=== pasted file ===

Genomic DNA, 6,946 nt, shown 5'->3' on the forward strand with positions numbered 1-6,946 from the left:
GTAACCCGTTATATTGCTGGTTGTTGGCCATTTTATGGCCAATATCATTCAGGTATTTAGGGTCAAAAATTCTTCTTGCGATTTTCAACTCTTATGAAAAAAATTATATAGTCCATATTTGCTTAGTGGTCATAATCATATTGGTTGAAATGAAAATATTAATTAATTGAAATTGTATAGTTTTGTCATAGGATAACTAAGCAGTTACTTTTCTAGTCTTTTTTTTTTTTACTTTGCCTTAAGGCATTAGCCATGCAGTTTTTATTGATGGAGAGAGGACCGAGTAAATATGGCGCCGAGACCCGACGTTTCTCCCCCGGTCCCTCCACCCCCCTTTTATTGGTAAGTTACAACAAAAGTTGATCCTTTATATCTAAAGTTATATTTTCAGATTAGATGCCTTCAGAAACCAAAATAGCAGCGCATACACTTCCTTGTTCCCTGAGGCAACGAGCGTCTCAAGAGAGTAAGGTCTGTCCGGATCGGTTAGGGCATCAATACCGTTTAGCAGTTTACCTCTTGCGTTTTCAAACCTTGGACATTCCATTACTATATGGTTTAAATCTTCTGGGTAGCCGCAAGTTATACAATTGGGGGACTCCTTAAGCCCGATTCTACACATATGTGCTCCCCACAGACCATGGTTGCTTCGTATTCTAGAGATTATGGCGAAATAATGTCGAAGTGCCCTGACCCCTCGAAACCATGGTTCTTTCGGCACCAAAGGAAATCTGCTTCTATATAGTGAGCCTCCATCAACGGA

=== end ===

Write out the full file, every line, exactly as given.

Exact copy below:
Genomic DNA, 6,946 nt, shown 5'->3' on the forward strand with positions numbered 1-6,946 from the left:
GTAACCCGTTATATTGCTGGTTGTTGGCCATTTTATGGCCAATATCATTCAGGTATTTAGGGTCAAAAATTCTTCTTGCGATTTTCAACTCTTATGAAAAAAATTATATAGTCCATATTTGCTTAGTGGTCATAATCATATTGGTTGAAATGAAAATATTAATTAATTGAAATTGTATAGTTTTGTCATAGGATAACTAAGCAGTTACTTTTCTAGTCTTTTTTTTTTTTACTTTGCCTTAAGGCATTAGCCATGCAGTTTTTATTGATGGAGAGAGGACCGAGTAAATATGGCGCCGAGACCCGACGTTTCTCCCCCGGTCCCTCCACCCCCCTTTTATTGGTAAGTTACAACAAAAGTTGATCCTTTATATCTAAAGTTATATTTTCAGATTAGATGCCTTCAGAAACCAAAATAGCAGCGCATACACTTCCTTGTTCCCTGAGGCAACGAGCGTCTCAAGAGAGTAAGGTCTGTCCGGATCGGTTAGGGCATCAATACCGTTTAGCAGTTTACCTCTTGCGTTTTCAAACCTTGGACATTCCATTACTATATGGTTTAAATCTTCTGGGTAGCCGCAAGTTATACAATTGGGGGACTCCTTAAGCCCGATTCTACACATATGTGCTCCCCACAGACCATGGTTGCTTCGTATTCTAGAGATTATGGCGAAATAATGTCGAAGTGCCCTGACCCCTCGAAACCATGGTTCTTTCGGCACCAAAGGAAATCTGCTTCTATATAGTGAGCCTCCATCAACGGA